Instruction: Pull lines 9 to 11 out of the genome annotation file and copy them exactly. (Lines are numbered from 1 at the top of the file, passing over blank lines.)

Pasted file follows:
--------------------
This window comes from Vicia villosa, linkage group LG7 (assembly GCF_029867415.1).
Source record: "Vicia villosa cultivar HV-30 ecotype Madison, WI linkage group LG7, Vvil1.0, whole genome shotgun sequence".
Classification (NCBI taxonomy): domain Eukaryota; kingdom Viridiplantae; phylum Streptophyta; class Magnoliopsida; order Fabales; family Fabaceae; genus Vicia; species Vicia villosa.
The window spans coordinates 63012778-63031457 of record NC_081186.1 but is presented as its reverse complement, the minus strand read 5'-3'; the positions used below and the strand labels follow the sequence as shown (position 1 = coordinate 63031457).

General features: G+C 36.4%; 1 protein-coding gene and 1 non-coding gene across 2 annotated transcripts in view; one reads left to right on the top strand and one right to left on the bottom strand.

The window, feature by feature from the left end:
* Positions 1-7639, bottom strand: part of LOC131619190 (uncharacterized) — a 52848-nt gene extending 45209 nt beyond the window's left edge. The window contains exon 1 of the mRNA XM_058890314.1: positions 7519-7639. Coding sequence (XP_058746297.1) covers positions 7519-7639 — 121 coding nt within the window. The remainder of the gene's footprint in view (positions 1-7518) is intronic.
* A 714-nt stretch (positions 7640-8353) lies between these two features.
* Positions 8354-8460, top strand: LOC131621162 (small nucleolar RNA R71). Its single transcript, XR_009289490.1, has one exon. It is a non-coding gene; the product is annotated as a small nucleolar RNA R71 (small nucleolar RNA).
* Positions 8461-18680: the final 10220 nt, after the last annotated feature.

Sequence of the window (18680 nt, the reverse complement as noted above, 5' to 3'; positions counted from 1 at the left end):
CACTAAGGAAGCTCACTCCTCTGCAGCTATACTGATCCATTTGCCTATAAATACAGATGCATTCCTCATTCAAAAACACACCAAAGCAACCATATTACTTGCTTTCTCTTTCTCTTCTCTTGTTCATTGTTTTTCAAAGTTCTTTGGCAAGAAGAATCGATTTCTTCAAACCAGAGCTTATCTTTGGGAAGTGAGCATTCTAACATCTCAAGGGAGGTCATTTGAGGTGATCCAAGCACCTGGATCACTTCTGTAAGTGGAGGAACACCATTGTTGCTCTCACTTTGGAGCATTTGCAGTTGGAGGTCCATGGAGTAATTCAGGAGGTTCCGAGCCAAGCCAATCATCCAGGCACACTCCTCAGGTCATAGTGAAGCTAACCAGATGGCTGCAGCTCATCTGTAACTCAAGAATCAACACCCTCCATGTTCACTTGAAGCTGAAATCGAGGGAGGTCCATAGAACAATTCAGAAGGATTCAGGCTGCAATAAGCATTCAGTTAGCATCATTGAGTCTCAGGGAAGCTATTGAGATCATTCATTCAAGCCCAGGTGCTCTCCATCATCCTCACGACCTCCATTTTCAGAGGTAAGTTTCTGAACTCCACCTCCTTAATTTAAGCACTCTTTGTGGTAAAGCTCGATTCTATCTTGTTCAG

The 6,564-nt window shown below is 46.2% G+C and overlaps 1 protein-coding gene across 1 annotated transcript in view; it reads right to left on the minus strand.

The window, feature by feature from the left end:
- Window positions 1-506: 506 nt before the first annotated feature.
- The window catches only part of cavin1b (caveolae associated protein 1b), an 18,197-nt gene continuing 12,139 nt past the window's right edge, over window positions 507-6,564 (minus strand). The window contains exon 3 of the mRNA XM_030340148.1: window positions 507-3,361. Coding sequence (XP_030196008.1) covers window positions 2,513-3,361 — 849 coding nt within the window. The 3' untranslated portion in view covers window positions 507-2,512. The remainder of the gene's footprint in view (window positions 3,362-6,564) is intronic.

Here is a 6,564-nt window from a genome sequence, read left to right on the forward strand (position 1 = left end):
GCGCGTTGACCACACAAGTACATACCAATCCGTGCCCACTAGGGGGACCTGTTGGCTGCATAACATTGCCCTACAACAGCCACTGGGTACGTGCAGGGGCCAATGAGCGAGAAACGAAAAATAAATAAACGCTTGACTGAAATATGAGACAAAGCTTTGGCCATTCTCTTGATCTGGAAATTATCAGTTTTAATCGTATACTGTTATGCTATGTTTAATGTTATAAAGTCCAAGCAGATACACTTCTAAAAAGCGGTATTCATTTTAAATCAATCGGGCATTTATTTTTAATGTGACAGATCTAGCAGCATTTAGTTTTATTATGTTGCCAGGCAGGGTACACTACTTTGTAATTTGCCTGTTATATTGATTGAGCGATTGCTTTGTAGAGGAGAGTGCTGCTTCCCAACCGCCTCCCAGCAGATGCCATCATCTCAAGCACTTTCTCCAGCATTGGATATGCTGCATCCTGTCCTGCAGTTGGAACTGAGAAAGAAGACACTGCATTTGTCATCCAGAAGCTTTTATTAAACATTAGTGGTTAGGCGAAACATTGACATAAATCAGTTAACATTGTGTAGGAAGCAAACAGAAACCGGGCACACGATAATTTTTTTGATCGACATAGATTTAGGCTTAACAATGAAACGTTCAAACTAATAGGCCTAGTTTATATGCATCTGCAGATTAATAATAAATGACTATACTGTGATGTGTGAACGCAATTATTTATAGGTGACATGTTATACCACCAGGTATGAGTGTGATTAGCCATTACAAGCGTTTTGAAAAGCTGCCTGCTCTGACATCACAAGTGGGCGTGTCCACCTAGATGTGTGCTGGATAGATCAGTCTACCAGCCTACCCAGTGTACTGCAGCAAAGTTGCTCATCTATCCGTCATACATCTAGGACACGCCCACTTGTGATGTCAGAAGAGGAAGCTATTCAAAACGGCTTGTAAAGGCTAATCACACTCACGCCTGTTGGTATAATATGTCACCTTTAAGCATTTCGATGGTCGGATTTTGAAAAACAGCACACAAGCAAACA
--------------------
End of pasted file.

* Positions 8354-8460, top strand: LOC131621162 (small nucleolar RNA R71). Its single transcript, XR_009289490.1, has one exon. It is a non-coding gene; the product is annotated as a small nucleolar RNA R71 (small nucleolar RNA).
* Positions 8461-18680: the final 10220 nt, after the last annotated feature.

Sequence of the window (18680 nt, the reverse complement as noted above, 5' to 3'; positions counted from 1 at the left end):